How To Stick to Any Goal in 2010 (or Now)

I wrote this for a local gym and thought I’d post it here too.

The examples are related to eating and exercising but the info is just as relevant for other types of goals.

How to Stick to Any Goal in 2010

1. Understand the emotional reasons your goal is important to you.

For example, your personal emotional reasons for wanting to be become a regular exerciser might be:

– To set an example for your children that looking after your body is important.
– To feel attractive and sexy.
– To reduce your stress so that you don’t bring work stress home and can enjoy your life more.
– To feel physically strong and powerful.
– To reduce your blood pressure so you can feel less anxious that you might have a stroke or heart attack in the future.

2. Ask yourself how important your goal is to you, on a scale from 0 = not at all important, to 10 = extremely important
If you answered at least an “8” move to the next question. If you didn’t rate the goal as at least an 8, how could you redefine the goal so it is at least an 8 on the importance scale?

3. When choosing the specifics of how you’re going to go about pursuing a particular goal, ask yourself whether, in reality, your plan will lead you to fulfill each of the emotional reasons for pursuing the goal you identified above. Pick a path to your goal that will provide the emotional benefits you desire.

4. Write yourself a reminder card that states your intended behaviour and lists the most important emotional reasons for sticking with your plan. Put it somewhere that will be accessible when you need reminding e.g. on your car dashboard so you’ll see it when you’re deciding whether or not to go to the gym on the way home from work.

5. Ask yourself how confident you are of achieving your goal (0 = not at all confident, 10 = completely confident)?

If you answered less than a “10”, what could get in the way of you carrying out your intended behaviour?

Factors that commonly get in the way of people following through on the goals that are important to them include: poor planning, unmanaged stress and emotions, lack of support, and “dysfunctional thoughts”. Some examples of dysfunctional thoughts related to exercise and eating goals are: “I work hard and I deserve to drink as many beers as I want to unwind after work” or “I’ve always failed at losing weight before so there’s no chance of me being successful this time” or “I can’t refuse food or alcohol if its offered”. You can catch your dysfunctional thoughts by recognizing what thoughts you’re having when you feel like deviating from your intended behaviour. You can read more about how to identify your dysfunctional thoughts and how to replace dysfunctional thoughts with balanced thoughts here (The examples are related to healthy eating but the info is just as useful for other types of goals)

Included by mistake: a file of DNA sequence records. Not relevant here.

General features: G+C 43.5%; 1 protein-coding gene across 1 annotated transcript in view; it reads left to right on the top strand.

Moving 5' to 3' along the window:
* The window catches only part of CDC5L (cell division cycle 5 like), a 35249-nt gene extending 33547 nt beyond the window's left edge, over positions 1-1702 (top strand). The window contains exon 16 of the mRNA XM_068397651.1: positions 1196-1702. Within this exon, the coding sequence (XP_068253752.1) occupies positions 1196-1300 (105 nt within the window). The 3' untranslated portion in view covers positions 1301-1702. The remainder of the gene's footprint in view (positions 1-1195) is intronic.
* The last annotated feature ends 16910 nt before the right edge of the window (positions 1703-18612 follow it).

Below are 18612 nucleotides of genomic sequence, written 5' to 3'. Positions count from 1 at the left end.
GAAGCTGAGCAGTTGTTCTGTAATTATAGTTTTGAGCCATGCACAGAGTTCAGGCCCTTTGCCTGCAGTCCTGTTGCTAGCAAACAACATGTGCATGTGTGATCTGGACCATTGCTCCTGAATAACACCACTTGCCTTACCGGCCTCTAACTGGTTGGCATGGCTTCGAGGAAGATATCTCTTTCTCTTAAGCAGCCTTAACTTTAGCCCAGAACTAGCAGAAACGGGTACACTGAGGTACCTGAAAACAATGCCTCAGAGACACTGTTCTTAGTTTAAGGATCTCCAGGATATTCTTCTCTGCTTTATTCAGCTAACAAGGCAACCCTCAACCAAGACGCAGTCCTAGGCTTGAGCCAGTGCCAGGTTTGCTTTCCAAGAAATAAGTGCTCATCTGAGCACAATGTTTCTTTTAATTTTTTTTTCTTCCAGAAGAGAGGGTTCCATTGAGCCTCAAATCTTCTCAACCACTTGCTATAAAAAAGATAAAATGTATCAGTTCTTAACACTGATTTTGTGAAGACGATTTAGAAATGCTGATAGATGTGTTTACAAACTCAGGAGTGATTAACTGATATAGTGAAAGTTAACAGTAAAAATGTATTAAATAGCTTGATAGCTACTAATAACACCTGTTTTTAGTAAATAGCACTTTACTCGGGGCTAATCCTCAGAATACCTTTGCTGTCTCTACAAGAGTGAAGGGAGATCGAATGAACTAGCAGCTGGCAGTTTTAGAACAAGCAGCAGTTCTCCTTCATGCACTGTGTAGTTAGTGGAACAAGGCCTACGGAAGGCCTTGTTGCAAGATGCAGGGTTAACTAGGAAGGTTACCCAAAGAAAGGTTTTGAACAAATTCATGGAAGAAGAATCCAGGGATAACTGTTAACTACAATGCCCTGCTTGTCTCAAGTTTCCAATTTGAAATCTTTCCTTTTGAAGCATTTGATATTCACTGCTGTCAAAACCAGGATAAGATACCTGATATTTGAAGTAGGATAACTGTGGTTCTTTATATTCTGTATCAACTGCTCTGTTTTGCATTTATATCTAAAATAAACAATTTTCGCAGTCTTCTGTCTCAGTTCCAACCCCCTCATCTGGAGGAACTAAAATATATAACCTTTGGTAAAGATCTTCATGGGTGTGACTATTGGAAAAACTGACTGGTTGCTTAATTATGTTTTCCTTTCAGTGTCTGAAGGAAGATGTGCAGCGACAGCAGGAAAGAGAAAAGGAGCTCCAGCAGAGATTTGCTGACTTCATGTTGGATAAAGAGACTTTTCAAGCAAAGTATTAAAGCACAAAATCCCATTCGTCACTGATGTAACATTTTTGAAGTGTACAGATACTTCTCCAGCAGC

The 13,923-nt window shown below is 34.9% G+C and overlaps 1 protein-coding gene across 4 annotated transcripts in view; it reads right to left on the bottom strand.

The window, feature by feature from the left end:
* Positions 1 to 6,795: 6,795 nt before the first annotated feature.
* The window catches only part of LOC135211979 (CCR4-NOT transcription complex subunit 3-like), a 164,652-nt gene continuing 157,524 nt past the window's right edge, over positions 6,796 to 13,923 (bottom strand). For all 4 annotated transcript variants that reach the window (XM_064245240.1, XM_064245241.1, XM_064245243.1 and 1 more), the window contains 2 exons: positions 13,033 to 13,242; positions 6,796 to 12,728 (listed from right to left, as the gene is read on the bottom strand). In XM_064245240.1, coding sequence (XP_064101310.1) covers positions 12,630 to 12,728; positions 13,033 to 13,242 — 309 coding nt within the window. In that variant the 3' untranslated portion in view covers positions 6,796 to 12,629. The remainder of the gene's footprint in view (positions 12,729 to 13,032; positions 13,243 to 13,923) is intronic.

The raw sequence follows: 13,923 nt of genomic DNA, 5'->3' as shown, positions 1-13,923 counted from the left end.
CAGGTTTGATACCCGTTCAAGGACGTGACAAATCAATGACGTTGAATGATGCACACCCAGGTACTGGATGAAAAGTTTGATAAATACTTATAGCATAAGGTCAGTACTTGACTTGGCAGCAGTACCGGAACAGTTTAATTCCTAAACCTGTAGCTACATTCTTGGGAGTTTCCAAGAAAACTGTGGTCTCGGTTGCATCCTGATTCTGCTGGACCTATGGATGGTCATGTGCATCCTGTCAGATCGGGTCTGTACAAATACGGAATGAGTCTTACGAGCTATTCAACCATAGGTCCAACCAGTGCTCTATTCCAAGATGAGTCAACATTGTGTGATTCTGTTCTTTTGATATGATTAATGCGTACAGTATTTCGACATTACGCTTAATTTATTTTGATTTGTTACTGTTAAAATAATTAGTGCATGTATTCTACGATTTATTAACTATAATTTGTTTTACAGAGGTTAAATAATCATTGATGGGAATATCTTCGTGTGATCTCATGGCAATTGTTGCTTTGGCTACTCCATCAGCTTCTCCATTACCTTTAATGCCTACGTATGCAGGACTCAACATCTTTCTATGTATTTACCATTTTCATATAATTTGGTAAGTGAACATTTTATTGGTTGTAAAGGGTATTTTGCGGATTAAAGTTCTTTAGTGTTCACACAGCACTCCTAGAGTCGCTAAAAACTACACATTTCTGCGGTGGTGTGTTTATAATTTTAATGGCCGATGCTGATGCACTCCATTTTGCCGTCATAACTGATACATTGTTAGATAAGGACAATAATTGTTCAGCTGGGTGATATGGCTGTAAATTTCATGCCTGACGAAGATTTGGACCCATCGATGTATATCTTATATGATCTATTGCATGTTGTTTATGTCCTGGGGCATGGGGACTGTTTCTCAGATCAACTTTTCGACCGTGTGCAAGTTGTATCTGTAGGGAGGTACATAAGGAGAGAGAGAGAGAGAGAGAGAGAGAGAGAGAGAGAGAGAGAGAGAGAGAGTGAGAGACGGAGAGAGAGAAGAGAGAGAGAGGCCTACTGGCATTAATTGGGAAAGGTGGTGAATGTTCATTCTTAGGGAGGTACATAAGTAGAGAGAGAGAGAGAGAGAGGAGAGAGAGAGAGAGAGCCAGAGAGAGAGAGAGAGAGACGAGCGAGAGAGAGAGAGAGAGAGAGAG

6. Problem solve how you’re going to overcome the potential pitfalls you identified above. Get help to do this if you need to. Work on deciding how you’re going to manage the factors that might cause you to get off track until your confidence that you’ll achieve your goal is at least an 8.

For example, if you sometimes eat to feel better, your problem solving should include deciding what alternative coping methods you’ll try.

– When I feel stressed, I’ll try… instead of eating or drinking alcohol.

– When I feel like a failure, I’ll try…

– When I feel bored, I’ll try…

– When I feel lonely, I’ll try…

If you need to work on alternative coping for regulating your emotions, as in the above examples, match your alternative coping ideas to the specific emotion you’re trying to target. Always write down your ideas.

7. Have a plan for dealing with lapses. You can read more about this here (Again, the examples are related to dieting lapses but the info is useful for other types of goals).

Dr Alice Boyes is a Social and Clinical psychology PhD, writer, speaker, therapist, relationships expert, and internationally published author of original psychology research. Her research on relationships, body image, and dieting has been published in leading international journals, and her latest study about weight and relationships got widespread coverage in traditional media and the blogosphere.
This year she’s written for or been quoted in, for example: The NZ Herald, Mindfood, Fitness Life, Emigrate, and Women’s Health Magazine.

She writes a free blog at about varied topics including happiness, self-esteem, relationships, and weight. In her psychology practice, she works with people to overcome depression, anxiety, relationship problems and eating problems.